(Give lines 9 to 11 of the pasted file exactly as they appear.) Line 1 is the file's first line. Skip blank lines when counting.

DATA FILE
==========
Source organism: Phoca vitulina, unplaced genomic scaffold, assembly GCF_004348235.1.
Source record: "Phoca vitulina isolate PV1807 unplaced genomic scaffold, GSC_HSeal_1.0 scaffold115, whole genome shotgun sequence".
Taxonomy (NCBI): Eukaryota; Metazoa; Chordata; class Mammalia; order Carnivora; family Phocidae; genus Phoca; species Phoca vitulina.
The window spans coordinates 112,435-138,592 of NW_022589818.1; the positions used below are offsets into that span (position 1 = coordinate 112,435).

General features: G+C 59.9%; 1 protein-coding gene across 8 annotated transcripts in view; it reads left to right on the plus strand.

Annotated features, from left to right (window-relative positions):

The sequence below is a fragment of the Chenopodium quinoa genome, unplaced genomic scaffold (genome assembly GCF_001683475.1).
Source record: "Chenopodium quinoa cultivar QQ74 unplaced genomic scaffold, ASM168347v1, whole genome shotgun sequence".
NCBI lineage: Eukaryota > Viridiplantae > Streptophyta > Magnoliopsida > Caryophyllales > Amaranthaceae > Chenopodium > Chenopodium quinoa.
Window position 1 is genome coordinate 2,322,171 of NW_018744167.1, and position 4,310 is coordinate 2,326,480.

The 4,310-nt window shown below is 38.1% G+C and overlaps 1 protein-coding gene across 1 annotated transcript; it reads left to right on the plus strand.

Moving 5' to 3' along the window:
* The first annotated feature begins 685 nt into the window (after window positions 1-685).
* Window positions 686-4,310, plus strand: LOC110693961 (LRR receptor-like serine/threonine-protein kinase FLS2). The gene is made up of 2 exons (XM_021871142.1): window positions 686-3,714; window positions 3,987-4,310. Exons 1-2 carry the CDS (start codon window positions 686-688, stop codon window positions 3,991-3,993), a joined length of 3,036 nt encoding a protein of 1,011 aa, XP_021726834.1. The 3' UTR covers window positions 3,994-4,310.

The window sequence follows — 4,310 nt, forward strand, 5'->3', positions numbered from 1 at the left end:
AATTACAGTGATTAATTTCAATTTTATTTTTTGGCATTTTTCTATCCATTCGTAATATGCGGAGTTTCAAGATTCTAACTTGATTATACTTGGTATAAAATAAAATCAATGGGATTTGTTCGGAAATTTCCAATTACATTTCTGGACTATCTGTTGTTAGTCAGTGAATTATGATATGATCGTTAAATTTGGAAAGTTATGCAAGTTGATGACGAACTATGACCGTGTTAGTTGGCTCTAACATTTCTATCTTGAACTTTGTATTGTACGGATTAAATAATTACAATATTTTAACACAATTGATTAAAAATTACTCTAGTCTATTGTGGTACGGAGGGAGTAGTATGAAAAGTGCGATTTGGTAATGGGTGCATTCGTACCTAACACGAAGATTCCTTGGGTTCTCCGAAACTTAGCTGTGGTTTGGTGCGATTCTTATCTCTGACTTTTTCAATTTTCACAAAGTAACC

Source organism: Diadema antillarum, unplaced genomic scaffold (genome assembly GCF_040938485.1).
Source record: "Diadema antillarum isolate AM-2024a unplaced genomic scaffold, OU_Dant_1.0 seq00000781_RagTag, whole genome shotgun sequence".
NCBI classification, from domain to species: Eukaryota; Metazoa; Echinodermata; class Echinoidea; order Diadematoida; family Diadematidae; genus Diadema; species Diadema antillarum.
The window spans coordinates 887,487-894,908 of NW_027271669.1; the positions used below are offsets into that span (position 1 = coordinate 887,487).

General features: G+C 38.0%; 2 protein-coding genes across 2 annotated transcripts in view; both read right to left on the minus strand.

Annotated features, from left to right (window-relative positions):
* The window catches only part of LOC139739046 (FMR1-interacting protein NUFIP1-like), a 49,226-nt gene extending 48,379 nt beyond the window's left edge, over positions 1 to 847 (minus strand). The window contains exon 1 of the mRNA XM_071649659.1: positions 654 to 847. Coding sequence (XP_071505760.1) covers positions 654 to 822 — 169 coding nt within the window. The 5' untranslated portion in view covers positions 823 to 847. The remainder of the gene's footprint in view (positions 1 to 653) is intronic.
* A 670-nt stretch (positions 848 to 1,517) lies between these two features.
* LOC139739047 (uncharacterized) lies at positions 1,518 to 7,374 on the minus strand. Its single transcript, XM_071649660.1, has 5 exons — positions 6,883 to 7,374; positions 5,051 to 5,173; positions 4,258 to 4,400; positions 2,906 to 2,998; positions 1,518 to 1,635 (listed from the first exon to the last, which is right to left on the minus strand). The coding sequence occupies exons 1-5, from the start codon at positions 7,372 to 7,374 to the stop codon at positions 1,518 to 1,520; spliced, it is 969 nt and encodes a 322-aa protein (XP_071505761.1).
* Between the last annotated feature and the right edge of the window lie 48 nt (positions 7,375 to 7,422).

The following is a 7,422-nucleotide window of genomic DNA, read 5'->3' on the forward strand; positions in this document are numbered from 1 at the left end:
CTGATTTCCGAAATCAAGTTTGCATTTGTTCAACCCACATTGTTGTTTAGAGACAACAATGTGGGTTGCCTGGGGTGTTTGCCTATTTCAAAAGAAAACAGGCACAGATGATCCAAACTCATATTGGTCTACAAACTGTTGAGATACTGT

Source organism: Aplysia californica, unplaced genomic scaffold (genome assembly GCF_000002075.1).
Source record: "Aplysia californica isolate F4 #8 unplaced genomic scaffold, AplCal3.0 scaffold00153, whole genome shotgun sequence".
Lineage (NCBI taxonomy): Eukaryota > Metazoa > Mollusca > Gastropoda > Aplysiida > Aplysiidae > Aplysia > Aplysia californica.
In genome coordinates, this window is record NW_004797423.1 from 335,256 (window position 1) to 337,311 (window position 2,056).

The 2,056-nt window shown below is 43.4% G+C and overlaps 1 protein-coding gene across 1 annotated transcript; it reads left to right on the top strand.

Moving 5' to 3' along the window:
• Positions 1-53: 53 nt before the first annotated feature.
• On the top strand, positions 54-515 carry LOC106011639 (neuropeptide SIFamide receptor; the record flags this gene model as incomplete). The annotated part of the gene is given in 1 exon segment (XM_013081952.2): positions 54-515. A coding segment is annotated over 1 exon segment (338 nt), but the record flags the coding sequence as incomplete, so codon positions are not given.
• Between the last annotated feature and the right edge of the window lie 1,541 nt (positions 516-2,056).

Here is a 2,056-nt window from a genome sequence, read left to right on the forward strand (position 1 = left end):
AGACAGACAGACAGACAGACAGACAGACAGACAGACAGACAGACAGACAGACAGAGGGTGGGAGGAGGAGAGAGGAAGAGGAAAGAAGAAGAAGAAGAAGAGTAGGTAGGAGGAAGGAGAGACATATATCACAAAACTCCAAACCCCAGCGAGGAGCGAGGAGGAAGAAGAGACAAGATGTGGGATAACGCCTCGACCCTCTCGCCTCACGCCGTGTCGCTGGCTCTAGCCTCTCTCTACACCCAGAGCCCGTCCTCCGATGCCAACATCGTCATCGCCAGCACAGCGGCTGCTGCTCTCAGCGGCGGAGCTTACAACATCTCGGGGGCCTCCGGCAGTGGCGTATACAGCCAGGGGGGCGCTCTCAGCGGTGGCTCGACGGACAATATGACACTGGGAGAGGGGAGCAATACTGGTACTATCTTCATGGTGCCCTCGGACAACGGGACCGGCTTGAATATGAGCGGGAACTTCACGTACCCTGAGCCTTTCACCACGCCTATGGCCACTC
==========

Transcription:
NCBI lineage: Eukaryota > Viridiplantae > Streptophyta > Magnoliopsida > Caryophyllales > Amaranthaceae > Chenopodium > Chenopodium quinoa.
Window position 1 is genome coordinate 2,322,171 of NW_018744167.1, and position 4,310 is coordinate 2,326,480.

The 4,310-nt window shown below is 38.1% G+C and overlaps 1 protein-coding gene across 1 annotated transcript; it reads left to right on the plus strand.